Obama Takes Time Out of his Busy Schedule
To cement his place in history as a disappointing president.
“He is said to be a reluctant politician: aloof, insular, diffident, arrogant, inert, unwilling to jolly his allies along the fairway and take a 9-iron to his enemies. He doesn’t know anyone in Congress. No one in the House or in the Senate, no one in foreign capitals fears him. He gives a great speech, but he doesn’t understand power. He is a poor executive. Doesn’t it seem as if he hates the job? And so on. This is the knowing talk on Wall Street, on K Street, on Capitol Hill, in green rooms — the ‘Morning Joe’ consensus.”
In fact, asked what he wants to accomplish in the next three years — a hanging curve ball of a question — Obama whiffs: “I will measure myself at the end of my presidency in large part by whether I began the process of rebuilding the middle class and the ladders into the middle class, and reversing the trend toward economic bifurcation in this society.” Laudable goals, but to “begin the process of rebuilding” isn’t exactly a rallying cry, nor concrete enough to be measured.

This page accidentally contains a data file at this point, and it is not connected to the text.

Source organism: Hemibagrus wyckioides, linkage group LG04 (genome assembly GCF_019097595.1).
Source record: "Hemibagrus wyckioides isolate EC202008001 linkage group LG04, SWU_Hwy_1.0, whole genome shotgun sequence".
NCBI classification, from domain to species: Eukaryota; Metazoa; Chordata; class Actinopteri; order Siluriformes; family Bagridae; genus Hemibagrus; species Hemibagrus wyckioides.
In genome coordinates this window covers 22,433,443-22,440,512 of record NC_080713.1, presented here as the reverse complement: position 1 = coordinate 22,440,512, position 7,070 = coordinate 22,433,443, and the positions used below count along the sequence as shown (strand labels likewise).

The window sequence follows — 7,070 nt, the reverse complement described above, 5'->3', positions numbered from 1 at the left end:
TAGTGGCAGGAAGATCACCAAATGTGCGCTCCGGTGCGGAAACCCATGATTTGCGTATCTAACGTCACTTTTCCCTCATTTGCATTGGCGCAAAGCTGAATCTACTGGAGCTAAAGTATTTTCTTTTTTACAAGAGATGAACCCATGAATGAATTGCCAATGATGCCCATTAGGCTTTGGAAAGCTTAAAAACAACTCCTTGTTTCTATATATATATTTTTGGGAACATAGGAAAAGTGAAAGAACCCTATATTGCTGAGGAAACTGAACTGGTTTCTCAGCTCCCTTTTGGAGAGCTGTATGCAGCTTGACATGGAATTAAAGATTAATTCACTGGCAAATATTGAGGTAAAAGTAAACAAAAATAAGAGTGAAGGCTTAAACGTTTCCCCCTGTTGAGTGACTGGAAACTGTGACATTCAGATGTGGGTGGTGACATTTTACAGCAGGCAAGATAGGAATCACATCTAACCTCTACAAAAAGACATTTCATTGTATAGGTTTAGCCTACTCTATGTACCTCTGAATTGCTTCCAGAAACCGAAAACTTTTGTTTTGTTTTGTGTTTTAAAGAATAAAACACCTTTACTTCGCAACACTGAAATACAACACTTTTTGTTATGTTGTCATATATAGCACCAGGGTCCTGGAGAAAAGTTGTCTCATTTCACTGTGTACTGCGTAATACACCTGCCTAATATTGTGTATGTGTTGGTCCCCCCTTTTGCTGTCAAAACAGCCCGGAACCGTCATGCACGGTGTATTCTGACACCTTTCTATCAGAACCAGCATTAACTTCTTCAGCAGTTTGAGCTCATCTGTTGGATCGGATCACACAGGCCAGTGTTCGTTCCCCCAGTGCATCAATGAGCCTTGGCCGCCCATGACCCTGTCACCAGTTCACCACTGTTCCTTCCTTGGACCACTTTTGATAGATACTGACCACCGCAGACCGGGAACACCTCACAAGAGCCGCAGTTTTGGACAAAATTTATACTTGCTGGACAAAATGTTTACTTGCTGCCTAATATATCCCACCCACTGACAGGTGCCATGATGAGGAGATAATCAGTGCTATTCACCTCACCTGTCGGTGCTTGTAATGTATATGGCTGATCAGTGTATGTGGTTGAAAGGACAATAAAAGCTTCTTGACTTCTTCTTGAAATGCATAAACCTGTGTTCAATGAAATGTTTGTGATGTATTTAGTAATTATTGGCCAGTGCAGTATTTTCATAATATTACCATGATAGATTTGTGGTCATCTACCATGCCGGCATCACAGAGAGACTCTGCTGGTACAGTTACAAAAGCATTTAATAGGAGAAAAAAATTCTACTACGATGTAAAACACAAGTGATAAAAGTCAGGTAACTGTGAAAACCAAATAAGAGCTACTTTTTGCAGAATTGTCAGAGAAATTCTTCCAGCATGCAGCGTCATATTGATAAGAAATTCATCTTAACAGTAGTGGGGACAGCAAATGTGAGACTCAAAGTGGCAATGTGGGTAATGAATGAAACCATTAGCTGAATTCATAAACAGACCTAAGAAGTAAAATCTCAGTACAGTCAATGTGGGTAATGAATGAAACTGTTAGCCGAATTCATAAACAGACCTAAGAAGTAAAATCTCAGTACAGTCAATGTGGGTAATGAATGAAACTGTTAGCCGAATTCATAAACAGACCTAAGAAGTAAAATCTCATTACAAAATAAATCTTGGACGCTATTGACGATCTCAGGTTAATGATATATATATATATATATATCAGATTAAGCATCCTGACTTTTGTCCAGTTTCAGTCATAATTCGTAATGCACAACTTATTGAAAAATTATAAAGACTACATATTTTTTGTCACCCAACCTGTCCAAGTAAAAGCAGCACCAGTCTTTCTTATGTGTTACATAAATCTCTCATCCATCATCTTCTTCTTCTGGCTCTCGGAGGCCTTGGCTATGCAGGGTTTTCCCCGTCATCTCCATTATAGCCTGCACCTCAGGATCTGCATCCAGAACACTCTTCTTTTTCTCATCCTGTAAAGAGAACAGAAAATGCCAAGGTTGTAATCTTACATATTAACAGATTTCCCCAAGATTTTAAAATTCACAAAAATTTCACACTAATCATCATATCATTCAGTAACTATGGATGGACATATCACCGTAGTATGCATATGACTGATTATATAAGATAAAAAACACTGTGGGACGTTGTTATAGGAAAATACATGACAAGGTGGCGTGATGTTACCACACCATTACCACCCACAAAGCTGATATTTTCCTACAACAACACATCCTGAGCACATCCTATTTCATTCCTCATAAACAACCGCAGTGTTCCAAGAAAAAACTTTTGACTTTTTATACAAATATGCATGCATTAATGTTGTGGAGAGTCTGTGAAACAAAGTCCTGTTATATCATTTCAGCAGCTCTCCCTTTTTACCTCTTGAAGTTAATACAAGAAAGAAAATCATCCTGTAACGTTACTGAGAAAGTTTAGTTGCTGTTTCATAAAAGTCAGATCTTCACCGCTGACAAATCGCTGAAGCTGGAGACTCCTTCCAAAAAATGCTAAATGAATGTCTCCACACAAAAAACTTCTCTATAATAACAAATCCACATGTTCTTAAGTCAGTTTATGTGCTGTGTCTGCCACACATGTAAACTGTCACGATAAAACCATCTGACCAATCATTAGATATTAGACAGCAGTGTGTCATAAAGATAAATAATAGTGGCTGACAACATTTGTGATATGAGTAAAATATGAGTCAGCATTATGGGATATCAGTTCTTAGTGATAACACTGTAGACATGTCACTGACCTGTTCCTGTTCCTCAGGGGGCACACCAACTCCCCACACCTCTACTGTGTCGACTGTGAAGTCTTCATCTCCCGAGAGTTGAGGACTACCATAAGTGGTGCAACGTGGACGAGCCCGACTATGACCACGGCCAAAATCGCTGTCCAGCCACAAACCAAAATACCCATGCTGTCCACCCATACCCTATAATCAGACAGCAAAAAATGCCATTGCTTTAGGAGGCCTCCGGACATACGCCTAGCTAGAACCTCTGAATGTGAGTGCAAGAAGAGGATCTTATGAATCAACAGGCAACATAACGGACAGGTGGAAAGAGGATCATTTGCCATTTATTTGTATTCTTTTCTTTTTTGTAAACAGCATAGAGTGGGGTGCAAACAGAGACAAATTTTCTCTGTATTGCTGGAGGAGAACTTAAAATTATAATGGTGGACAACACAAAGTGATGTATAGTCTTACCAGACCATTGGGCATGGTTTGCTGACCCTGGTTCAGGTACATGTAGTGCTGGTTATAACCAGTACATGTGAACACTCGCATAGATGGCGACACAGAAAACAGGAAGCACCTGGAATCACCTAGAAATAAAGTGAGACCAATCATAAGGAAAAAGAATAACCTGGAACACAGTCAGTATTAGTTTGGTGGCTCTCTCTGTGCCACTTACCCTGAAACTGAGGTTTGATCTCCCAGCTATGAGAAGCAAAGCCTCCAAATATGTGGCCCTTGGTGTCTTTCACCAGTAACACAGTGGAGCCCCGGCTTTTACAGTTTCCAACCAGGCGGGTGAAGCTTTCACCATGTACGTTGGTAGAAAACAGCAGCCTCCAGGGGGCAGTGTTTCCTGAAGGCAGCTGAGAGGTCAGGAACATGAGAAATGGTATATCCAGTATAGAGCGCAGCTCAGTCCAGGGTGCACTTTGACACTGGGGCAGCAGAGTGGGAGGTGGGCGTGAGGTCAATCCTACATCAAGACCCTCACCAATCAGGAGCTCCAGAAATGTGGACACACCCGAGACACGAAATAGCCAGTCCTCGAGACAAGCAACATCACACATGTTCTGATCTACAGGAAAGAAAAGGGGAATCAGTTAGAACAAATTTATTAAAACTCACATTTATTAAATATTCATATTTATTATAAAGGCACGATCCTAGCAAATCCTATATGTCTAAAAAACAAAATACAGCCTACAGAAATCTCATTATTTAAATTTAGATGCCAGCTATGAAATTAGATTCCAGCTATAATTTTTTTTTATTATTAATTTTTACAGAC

Even Remnick, many thousands of words in, refers to him as the “Professor-in-Chief.”
Even though Remnick’s goal is to probe Obama the person, it’s hard to understand why, given the vast acreage, he didn’t press more on ObamaCare, given how central that law and its botched rollout is to the legacy that the president discusses.
One Obama comment that’s gotten some attention has to do with race. But it’s been selectively quoted by some, while the full observation is rather unremarkable. “There’s no doubt that there’s some folks who just really dislike me because they don’t like the idea of a black president,” Obama said. “Now, the flip side of it is there are some black folks and maybe some white folks who really like me and give me the benefit of the doubt precisely because I’m a black president.” That, as Remnick pointed out, is hardly playing the race card. Obama also invokes Martin Luther King and Malcolm X in defending his insistence on speaking out about personal responsibility in the African-American community. The New Yorker piece has also generated headlines about Obama seeming soft on marijuana — but here too, he straddles the issue. “As has been well documented, I smoked pot as a kid, and I view it as a bad habit and a vice, not very different from the cigarettes that I smoked as a young person up through a big chunk of my adult life. I don’t think it is more dangerous than alcohol.” The president goes on to say that minorities disproportionately wind up in jail on pot charges.